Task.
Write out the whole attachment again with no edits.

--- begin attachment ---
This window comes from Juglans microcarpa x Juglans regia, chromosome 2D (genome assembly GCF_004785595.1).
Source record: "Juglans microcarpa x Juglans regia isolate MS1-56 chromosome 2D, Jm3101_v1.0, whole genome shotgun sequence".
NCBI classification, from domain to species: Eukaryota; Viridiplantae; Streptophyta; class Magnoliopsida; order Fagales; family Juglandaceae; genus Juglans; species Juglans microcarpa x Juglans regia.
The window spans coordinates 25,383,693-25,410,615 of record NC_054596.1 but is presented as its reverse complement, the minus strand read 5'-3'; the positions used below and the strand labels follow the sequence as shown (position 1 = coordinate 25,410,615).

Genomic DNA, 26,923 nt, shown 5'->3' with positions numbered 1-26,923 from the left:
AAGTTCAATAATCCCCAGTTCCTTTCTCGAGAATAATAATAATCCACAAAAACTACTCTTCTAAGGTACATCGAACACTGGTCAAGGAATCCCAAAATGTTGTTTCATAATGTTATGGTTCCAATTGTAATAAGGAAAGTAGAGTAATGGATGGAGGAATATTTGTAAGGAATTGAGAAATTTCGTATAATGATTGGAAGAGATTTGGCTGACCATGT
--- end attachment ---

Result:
This window comes from Juglans microcarpa x Juglans regia, chromosome 2D (genome assembly GCF_004785595.1).
Source record: "Juglans microcarpa x Juglans regia isolate MS1-56 chromosome 2D, Jm3101_v1.0, whole genome shotgun sequence".
NCBI classification, from domain to species: Eukaryota; Viridiplantae; Streptophyta; class Magnoliopsida; order Fagales; family Juglandaceae; genus Juglans; species Juglans microcarpa x Juglans regia.
The window spans coordinates 25,383,693-25,410,615 of record NC_054596.1 but is presented as its reverse complement, the minus strand read 5'-3'; the positions used below and the strand labels follow the sequence as shown (position 1 = coordinate 25,410,615).

Genomic DNA, 26,923 nt, shown 5'->3' with positions numbered 1-26,923 from the left:
AAGTTCAATAATCCCCAGTTCCTTTCTCGAGAATAATAATAATCCACAAAAACTACTCTTCTAAGGTACATCGAACACTGGTCAAGGAATCCCAAAATGTTGTTTCATAATGTTATGGTTCCAATTGTAATAAGGAAAGTAGAGTAATGGATGGAGGAATATTTGTAAGGAATTGAGAAATTTCGTATAATGATTGGAAGAGATTTGGCTGACCATGT